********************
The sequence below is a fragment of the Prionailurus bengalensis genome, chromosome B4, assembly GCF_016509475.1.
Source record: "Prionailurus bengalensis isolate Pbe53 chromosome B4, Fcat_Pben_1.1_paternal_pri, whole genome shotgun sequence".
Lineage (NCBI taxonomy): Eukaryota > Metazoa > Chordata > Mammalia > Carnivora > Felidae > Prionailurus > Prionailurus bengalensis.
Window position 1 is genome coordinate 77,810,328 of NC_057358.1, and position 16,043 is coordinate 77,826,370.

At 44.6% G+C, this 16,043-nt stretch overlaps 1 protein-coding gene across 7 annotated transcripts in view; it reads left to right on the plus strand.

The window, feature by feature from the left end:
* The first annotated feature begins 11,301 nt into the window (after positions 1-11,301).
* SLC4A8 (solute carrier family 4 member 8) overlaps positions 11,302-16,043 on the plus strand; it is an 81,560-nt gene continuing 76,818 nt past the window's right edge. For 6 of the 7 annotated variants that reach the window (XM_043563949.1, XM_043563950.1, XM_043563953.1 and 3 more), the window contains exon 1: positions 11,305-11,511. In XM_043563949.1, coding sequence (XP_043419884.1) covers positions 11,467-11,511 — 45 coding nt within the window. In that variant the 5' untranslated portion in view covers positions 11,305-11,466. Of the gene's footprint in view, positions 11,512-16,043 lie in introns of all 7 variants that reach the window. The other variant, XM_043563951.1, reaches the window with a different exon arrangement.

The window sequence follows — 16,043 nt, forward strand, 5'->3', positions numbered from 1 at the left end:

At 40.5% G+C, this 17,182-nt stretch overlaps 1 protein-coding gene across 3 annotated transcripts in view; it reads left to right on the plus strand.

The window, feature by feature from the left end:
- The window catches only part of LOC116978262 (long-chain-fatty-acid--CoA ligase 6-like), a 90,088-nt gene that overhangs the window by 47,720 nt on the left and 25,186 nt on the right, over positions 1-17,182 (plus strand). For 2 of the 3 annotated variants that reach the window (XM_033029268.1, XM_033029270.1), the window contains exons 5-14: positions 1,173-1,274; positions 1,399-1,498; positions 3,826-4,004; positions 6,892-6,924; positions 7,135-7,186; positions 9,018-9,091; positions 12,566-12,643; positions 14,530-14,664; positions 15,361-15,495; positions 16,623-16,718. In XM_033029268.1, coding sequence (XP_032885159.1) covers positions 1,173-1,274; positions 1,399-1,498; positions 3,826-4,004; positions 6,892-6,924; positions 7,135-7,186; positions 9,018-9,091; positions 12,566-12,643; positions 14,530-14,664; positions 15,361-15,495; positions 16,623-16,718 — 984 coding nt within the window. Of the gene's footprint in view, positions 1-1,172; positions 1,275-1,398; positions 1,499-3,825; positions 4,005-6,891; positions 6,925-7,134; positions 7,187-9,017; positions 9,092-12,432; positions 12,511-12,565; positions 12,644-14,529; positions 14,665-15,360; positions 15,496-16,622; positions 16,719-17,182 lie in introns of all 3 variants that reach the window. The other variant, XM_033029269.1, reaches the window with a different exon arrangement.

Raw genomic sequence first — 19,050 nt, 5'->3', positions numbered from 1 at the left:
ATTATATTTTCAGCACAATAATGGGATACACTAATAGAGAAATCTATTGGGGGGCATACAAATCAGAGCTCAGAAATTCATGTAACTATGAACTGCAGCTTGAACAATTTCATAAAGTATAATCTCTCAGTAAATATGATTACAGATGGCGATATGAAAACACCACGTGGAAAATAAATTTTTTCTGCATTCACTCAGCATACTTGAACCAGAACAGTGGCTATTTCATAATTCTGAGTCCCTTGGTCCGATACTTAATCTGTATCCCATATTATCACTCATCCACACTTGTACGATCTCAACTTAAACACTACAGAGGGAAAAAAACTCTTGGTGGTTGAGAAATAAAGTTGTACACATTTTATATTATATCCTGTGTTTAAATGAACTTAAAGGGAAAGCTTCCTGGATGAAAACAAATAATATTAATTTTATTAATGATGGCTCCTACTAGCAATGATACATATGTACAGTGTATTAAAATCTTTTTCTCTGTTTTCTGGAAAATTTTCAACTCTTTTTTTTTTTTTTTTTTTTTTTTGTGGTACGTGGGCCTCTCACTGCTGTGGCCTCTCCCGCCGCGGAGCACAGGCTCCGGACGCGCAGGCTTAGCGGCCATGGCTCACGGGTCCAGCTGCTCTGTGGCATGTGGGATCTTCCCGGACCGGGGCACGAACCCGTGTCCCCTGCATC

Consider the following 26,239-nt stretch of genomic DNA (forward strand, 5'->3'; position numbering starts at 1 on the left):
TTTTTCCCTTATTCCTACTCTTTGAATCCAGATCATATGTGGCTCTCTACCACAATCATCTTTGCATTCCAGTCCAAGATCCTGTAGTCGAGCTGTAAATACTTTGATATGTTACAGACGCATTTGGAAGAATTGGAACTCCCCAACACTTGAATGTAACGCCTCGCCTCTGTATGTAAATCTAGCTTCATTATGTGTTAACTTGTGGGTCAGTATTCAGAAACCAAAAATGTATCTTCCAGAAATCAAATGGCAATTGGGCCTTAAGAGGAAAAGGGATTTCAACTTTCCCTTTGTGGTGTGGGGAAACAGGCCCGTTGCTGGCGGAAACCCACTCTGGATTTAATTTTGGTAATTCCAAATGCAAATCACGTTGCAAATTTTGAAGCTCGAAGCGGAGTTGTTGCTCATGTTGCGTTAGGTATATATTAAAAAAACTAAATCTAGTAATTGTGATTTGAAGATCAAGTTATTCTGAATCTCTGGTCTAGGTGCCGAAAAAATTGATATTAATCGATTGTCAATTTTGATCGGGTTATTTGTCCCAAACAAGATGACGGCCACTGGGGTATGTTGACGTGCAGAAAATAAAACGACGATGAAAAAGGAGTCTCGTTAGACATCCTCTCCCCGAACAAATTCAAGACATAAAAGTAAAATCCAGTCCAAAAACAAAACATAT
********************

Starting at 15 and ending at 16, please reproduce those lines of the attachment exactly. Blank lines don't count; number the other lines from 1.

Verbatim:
Consider the following 26,239-nt stretch of genomic DNA (forward strand, 5'->3'; position numbering starts at 1 on the left):
TTTTTCCCTTATTCCTACTCTTTGAATCCAGATCATATGTGGCTCTCTACCACAATCATCTTTGCATTCCAGTCCAAGATCCTGTAGTCGAGCTGTAAATACTTTGATATGTTACAGACGCATTTGGAAGAATTGGAACTCCCCAACACTTGAATGTAACGCCTCGCCTCTGTATGTAAATCTAGCTTCATTATGTGTTAACTTGTGGGTCAGTATTCAGAAACCAAAAATGTATCTTCCAGAAATCAAATGGCAATTGGGCCTTAAGAGGAAAAGGGATTTCAACTTTCCCTTTGTGGTGTGGGGAAACAGGCCCGTTGCTGGCGGAAACCCACTCTGGATTTAATTTTGGTAATTCCAAATGCAAATCACGTTGCAAATTTTGAAGCTCGAAGCGGAGTTGTTGCTCATGTTGCGTTAGGTATATATTAAAAAAACTAAATCTAGTAATTGTGATTTGAAGATCAAGTTATTCTGAATCTCTGGTCTAGGTGCCGAAAAAATTGATATTAATCGATTGTCAATTTTGATCGGGTTATTTGTCCCAAACAAGATGACGGCCACTGGGGTATGTTGACGTGCAGAAAATAAAACGACGATGAAAAAGGAGTCTCGTTAGACATCCTCTCCCCGAACAAATTCAAGACATAAAAGTAAAATCCAGTCCAAAAACAAAACATAT